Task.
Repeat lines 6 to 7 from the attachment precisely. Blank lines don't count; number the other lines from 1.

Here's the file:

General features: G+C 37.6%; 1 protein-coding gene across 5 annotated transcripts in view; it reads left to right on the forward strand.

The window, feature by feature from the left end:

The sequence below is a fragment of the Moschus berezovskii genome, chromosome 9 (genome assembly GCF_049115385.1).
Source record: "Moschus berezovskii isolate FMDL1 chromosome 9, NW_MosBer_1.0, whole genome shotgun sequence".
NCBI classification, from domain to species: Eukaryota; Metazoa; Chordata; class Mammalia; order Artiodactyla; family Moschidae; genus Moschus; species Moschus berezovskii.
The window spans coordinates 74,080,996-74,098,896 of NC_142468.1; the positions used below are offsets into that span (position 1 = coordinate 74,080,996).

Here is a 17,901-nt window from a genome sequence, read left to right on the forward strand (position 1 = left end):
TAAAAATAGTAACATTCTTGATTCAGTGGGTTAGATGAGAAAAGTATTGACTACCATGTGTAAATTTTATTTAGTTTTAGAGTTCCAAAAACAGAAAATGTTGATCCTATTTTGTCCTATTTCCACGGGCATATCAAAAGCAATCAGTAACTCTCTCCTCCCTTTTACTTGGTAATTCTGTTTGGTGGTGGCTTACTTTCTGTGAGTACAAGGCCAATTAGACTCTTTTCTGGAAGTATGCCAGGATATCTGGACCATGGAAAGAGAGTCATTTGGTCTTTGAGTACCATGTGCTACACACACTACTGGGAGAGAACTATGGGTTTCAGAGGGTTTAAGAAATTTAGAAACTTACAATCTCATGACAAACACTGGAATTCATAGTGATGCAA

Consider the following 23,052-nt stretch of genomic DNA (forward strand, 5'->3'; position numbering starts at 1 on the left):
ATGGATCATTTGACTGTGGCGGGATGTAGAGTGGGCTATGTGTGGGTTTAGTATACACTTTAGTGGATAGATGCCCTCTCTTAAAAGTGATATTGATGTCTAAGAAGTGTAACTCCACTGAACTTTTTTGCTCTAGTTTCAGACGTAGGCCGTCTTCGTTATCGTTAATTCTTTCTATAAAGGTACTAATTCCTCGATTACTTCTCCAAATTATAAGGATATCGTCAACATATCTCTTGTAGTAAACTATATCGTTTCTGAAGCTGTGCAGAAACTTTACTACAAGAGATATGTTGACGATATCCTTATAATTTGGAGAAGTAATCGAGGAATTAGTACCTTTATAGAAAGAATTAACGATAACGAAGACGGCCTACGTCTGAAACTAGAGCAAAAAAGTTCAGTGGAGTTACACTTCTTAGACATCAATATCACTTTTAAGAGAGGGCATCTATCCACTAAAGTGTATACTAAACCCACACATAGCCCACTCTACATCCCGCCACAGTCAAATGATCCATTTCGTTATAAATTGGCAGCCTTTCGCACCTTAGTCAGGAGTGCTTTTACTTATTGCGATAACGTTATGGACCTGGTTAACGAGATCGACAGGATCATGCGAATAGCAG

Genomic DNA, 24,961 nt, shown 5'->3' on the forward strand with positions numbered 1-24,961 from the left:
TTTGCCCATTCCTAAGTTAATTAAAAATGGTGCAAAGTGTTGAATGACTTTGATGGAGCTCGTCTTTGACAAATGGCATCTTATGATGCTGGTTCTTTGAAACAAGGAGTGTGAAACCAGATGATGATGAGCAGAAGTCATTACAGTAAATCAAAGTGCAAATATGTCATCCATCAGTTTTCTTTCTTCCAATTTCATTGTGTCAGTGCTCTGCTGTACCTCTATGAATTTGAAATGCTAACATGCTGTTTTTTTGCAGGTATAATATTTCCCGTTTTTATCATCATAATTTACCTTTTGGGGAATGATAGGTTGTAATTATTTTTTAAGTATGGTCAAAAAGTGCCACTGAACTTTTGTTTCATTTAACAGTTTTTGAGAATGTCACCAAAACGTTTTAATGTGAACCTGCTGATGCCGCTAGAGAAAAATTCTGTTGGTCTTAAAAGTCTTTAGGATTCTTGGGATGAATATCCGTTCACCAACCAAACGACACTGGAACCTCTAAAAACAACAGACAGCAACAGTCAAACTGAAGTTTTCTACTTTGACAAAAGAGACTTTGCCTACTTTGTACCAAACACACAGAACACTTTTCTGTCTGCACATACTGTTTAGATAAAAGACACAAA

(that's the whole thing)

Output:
The window spans coordinates 74,080,996-74,098,896 of NC_142468.1; the positions used below are offsets into that span (position 1 = coordinate 74,080,996).

Here is a 17,901-nt window from a genome sequence, read left to right on the forward strand (position 1 = left end):